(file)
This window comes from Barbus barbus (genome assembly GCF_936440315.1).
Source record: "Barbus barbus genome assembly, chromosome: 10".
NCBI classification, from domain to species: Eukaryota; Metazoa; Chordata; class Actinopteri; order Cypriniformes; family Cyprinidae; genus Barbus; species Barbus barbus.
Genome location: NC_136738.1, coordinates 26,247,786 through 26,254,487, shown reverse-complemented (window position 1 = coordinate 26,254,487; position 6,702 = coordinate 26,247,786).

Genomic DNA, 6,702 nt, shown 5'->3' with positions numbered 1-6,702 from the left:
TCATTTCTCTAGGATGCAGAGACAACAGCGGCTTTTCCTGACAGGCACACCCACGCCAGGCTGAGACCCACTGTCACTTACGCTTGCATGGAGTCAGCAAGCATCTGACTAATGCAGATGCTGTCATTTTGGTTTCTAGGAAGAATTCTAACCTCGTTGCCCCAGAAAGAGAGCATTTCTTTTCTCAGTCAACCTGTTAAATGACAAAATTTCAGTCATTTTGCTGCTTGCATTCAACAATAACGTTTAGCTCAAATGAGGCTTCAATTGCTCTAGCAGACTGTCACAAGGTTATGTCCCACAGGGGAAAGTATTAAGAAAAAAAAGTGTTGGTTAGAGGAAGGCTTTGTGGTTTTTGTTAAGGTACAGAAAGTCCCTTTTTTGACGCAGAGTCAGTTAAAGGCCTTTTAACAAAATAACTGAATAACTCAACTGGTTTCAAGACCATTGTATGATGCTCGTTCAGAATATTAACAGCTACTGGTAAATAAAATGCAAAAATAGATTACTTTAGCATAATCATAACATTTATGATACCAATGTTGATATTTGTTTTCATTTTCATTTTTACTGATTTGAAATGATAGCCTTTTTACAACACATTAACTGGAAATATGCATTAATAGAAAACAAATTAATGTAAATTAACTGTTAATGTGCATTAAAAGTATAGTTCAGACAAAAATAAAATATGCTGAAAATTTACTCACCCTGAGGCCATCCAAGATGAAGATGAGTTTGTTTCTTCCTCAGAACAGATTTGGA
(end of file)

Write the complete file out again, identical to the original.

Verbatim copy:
This window comes from Barbus barbus (genome assembly GCF_936440315.1).
Source record: "Barbus barbus genome assembly, chromosome: 10".
NCBI classification, from domain to species: Eukaryota; Metazoa; Chordata; class Actinopteri; order Cypriniformes; family Cyprinidae; genus Barbus; species Barbus barbus.
Genome location: NC_136738.1, coordinates 26,247,786 through 26,254,487, shown reverse-complemented (window position 1 = coordinate 26,254,487; position 6,702 = coordinate 26,247,786).

Genomic DNA, 6,702 nt, shown 5'->3' with positions numbered 1-6,702 from the left:
TCATTTCTCTAGGATGCAGAGACAACAGCGGCTTTTCCTGACAGGCACACCCACGCCAGGCTGAGACCCACTGTCACTTACGCTTGCATGGAGTCAGCAAGCATCTGACTAATGCAGATGCTGTCATTTTGGTTTCTAGGAAGAATTCTAACCTCGTTGCCCCAGAAAGAGAGCATTTCTTTTCTCAGTCAACCTGTTAAATGACAAAATTTCAGTCATTTTGCTGCTTGCATTCAACAATAACGTTTAGCTCAAATGAGGCTTCAATTGCTCTAGCAGACTGTCACAAGGTTATGTCCCACAGGGGAAAGTATTAAGAAAAAAAAGTGTTGGTTAGAGGAAGGCTTTGTGGTTTTTGTTAAGGTACAGAAAGTCCCTTTTTTGACGCAGAGTCAGTTAAAGGCCTTTTAACAAAATAACTGAATAACTCAACTGGTTTCAAGACCATTGTATGATGCTCGTTCAGAATATTAACAGCTACTGGTAAATAAAATGCAAAAATAGATTACTTTAGCATAATCATAACATTTATGATACCAATGTTGATATTTGTTTTCATTTTCATTTTTACTGATTTGAAATGATAGCCTTTTTACAACACATTAACTGGAAATATGCATTAATAGAAAACAAATTAATGTAAATTAACTGTTAATGTGCATTAAAAGTATAGTTCAGACAAAAATAAAATATGCTGAAAATTTACTCACCCTGAGGCCATCCAAGATGAAGATGAGTTTGTTTCTTCCTCAGAACAGATTTGGA